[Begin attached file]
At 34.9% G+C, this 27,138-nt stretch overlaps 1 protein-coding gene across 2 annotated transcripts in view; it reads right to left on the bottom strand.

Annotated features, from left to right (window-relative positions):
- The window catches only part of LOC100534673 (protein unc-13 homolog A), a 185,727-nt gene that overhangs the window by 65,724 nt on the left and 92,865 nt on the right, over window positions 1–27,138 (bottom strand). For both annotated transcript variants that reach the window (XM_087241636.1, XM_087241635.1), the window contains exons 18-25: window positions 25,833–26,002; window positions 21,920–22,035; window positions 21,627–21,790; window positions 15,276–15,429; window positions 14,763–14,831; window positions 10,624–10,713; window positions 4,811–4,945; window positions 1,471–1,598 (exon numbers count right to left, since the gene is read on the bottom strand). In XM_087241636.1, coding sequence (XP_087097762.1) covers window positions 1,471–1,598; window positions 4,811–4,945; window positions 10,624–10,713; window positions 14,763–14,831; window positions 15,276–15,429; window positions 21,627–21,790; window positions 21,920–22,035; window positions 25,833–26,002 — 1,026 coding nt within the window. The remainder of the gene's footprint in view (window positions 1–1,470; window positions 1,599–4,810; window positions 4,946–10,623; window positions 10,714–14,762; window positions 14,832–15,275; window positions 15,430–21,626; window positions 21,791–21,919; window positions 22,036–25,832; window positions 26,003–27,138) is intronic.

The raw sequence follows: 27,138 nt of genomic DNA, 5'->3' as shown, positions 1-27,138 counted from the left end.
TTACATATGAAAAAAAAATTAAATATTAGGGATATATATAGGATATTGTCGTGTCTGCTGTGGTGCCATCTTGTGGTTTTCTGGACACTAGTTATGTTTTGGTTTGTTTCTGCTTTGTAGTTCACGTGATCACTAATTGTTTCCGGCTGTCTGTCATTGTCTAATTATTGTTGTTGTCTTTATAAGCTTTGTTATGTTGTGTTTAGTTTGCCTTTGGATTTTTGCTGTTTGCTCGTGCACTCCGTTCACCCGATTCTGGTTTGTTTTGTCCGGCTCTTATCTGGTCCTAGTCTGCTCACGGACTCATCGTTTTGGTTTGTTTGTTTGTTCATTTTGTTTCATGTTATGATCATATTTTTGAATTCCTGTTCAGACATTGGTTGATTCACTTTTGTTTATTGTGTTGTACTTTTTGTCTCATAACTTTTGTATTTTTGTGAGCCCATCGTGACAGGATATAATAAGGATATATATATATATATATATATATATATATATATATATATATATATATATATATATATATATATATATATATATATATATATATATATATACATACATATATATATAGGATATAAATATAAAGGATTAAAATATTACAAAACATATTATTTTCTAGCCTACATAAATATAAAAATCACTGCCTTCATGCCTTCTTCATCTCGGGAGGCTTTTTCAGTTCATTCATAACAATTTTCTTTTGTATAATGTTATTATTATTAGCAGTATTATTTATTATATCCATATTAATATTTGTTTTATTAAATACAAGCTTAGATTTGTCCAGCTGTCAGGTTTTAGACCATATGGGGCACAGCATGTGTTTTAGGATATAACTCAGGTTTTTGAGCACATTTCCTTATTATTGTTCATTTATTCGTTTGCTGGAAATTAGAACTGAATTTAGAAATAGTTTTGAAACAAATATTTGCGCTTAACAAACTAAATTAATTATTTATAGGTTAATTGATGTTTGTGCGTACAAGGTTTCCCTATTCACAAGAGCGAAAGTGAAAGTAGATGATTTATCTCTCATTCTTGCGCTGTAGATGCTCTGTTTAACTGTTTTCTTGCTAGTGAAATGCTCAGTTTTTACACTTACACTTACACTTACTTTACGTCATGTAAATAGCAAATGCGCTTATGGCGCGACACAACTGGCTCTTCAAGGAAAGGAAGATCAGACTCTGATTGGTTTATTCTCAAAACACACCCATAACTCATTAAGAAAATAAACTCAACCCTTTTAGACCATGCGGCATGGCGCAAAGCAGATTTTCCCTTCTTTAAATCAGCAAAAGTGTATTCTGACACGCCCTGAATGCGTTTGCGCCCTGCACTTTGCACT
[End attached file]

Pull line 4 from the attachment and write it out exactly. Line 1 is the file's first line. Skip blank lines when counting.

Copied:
The raw sequence follows: 27,138 nt of genomic DNA, 5'->3' as shown, positions 1-27,138 counted from the left end.